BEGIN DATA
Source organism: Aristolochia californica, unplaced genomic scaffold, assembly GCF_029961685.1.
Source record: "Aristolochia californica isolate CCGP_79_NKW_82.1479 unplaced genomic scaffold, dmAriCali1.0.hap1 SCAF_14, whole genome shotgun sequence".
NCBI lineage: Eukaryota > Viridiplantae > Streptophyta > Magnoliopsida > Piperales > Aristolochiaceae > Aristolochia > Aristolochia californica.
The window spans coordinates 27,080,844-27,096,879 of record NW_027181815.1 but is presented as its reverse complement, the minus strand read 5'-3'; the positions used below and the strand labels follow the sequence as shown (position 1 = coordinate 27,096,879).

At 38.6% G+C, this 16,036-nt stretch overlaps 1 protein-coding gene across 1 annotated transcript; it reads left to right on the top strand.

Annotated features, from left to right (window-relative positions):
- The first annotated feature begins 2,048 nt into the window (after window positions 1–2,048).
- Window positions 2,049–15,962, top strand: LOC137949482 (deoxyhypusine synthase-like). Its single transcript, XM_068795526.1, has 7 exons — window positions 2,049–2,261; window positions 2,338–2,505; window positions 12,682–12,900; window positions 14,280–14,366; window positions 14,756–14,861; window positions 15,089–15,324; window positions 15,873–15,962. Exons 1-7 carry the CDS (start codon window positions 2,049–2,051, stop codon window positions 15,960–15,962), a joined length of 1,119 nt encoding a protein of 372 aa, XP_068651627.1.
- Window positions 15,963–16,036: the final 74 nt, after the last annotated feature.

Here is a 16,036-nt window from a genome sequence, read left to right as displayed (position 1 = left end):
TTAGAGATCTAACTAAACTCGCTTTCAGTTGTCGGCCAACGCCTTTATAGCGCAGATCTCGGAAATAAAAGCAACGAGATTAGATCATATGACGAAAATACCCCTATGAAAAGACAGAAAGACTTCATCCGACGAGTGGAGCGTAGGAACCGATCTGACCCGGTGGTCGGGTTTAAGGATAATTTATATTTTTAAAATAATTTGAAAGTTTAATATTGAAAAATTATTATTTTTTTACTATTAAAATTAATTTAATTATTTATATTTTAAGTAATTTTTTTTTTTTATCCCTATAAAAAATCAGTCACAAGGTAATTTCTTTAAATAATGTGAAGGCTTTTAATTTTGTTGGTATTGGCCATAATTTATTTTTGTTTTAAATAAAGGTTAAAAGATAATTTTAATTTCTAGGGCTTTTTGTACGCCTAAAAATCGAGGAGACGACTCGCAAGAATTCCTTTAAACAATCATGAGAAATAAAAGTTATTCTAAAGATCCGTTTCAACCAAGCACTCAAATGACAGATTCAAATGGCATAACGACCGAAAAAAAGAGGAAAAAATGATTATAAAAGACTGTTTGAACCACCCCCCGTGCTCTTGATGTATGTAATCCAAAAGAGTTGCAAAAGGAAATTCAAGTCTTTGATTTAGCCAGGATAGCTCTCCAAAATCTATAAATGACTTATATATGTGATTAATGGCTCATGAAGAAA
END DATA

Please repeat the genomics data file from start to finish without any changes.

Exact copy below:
Source organism: Aristolochia californica, unplaced genomic scaffold, assembly GCF_029961685.1.
Source record: "Aristolochia californica isolate CCGP_79_NKW_82.1479 unplaced genomic scaffold, dmAriCali1.0.hap1 SCAF_14, whole genome shotgun sequence".
NCBI lineage: Eukaryota > Viridiplantae > Streptophyta > Magnoliopsida > Piperales > Aristolochiaceae > Aristolochia > Aristolochia californica.
The window spans coordinates 27,080,844-27,096,879 of record NW_027181815.1 but is presented as its reverse complement, the minus strand read 5'-3'; the positions used below and the strand labels follow the sequence as shown (position 1 = coordinate 27,096,879).

At 38.6% G+C, this 16,036-nt stretch overlaps 1 protein-coding gene across 1 annotated transcript; it reads left to right on the top strand.

Annotated features, from left to right (window-relative positions):
- The first annotated feature begins 2,048 nt into the window (after window positions 1–2,048).
- Window positions 2,049–15,962, top strand: LOC137949482 (deoxyhypusine synthase-like). Its single transcript, XM_068795526.1, has 7 exons — window positions 2,049–2,261; window positions 2,338–2,505; window positions 12,682–12,900; window positions 14,280–14,366; window positions 14,756–14,861; window positions 15,089–15,324; window positions 15,873–15,962. Exons 1-7 carry the CDS (start codon window positions 2,049–2,051, stop codon window positions 15,960–15,962), a joined length of 1,119 nt encoding a protein of 372 aa, XP_068651627.1.
- Window positions 15,963–16,036: the final 74 nt, after the last annotated feature.

Here is a 16,036-nt window from a genome sequence, read left to right as displayed (position 1 = left end):
TTAGAGATCTAACTAAACTCGCTTTCAGTTGTCGGCCAACGCCTTTATAGCGCAGATCTCGGAAATAAAAGCAACGAGATTAGATCATATGACGAAAATACCCCTATGAAAAGACAGAAAGACTTCATCCGACGAGTGGAGCGTAGGAACCGATCTGACCCGGTGGTCGGGTTTAAGGATAATTTATATTTTTAAAATAATTTGAAAGTTTAATATTGAAAAATTATTATTTTTTTACTATTAAAATTAATTTAATTATTTATATTTTAAGTAATTTTTTTTTTTTATCCCTATAAAAAATCAGTCACAAGGTAATTTCTTTAAATAATGTGAAGGCTTTTAATTTTGTTGGTATTGGCCATAATTTATTTTTGTTTTAAATAAAGGTTAAAAGATAATTTTAATTTCTAGGGCTTTTTGTACGCCTAAAAATCGAGGAGACGACTCGCAAGAATTCCTTTAAACAATCATGAGAAATAAAAGTTATTCTAAAGATCCGTTTCAACCAAGCACTCAAATGACAGATTCAAATGGCATAACGACCGAAAAAAAGAGGAAAAAATGATTATAAAAGACTGTTTGAACCACCCCCCGTGCTCTTGATGTATGTAATCCAAAAGAGTTGCAAAAGGAAATTCAAGTCTTTGATTTAGCCAGGATAGCTCTCCAAAATCTATAAATGACTTATATATGTGATTAATGGCTCATGAAGAAA